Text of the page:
Watching Daria in 2016, it is striking how relevant the show still seems. All the high-school personality tropes are still - sadly - in play, while the biting, sardonic humour and whip-smart social commentary hasn't dated one bit.
What has, though, is the soundtrack.
Frozen in amber and representing a specific time, the Daria soundtrack was one of the most important showcases for many young bands which otherwise wouldn't have received MTV exposure, not to mention a welcome boost of "cool" for acts who wouldn't know a wallet-chain from a pair of Doc Martins. (Also, Boost of Cool totally sounds like the name of a band which would feature on the show.)
Daria was spun off from Beavis and Butt-head - itself an excellent showcase for alternative music acts (they memorably yelled at slacker punks Pavement to "try harder".
But where B&B promoted these artists through the sarcastic filter of two crudely animated burnouts, the music in Daria was woven into the fabric of the show, an essential element in nailing the shifting tone. One need only watch the DVD releases, where the original songs have been replaced by muzak, to spot the gaping hole their absence leaves.
Running from 1997-2001, the series now seems like a perfect time-capsule of this liminal time in music, with the last vestiges of grunge and what MTV wanted us to call "alternative" rubbing up against skater punk, increasingly commercialised hip-hop and British invasion bands such as Gomez, Oasis and Supergrass.
In almost every case, Daria acts as a springboard for these groups, featuring a slew of music which hadn't yet crossed over into the mainstream. A lot of it never did, and a lot of it seems out of place when looked at through a 2016 lens.
Coldplay, Radiohead and Foo Fighters are arguably the biggest bands in the world now, so it's hard to tie them to a specific era, but when featured on Daria, Coldplay's first album was less than a year old, Radiohead were trying to shake the dreaded one-hit-wonder tag and Dave Grohl was an ex-drummer struggling to escape his former band's shadow.
Some of the musical choices seem odd - Vitamin C and Crazy Town feature on the same episode as Sade, Wyclef Jean and Queens of the Stone Age but like the jittery jumble of MTV - and indeed the era itself - that reflects the disparate mood of the characters in the show.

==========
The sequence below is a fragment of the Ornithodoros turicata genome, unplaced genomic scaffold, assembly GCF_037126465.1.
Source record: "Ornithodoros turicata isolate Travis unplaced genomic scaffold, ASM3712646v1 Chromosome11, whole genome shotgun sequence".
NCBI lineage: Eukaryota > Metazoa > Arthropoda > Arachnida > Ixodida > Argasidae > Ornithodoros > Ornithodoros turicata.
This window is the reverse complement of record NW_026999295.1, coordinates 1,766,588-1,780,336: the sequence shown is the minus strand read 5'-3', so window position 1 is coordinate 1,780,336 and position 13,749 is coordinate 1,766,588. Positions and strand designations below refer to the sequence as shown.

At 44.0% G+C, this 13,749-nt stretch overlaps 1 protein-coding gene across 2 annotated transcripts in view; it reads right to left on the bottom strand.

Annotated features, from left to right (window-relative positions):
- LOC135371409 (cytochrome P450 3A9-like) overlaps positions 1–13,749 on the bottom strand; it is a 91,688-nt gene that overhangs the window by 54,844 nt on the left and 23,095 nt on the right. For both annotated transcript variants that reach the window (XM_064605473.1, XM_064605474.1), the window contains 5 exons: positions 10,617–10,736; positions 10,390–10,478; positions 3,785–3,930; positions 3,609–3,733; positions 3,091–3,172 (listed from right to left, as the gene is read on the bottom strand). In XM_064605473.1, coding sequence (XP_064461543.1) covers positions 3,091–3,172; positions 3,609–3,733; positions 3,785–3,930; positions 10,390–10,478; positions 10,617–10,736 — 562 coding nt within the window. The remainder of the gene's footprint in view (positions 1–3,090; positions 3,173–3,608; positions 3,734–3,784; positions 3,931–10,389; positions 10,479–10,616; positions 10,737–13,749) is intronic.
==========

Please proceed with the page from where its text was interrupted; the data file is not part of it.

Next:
Trent, the reluctant heart-throb, cranks "Clown" by Korn in his car during the second episode; the following scene features Daria's ditzy sister Quinn and her equally vapid friends at a high-school party soundtracked by Shaggy, Cake and George Michael.
Like anything from our not-so-recent past, music from the likes of 311 or The Presidents of the USA - songs you (hopefully) haven't thought about for years - cut through and make perfect sense among the fray. They tie you to a time. Watch any episode and you'll find yourself yelling: "I remember that band!"
Ironically, for a show that revolved around bitchy cliques, the soundtrack's biggest strength was that it didn't discriminate.
Although Daria would have raised her eyebrows (did she have eyebrows?) on anything not sold on 7-inch at an underground punk show, the program gave equal weight to early music from then-fledgling acts such as Eels, Space, Mazzy Star, Garbage and Kula Shaker, as it did to cheesy oldies from the likes of Journey and Van Halen that bled through FM radio at the time, throwaway RnB like Genuwine's "Pony" and million-selling sludge by Alice in Chains.
That worked for everybody; unsigned acts were treated as importantly as MTV mainstays like The Beastie Boys and Sonic Youth, while pop songs were never discounted as fluff.
Daria treated all music as worthy, regardless of where it fit into the popular lexicon. It is, in a twisted way, the perfect democracy. After all, nobody can deny that "Getting Jiggy Wit It" is a pretty great song.
Daria airs on Monday - Thursday at 5:35pm on SBS 2. After they air, episodes will be available on SBS On Demand.
Missed the last episode? Watch it right here: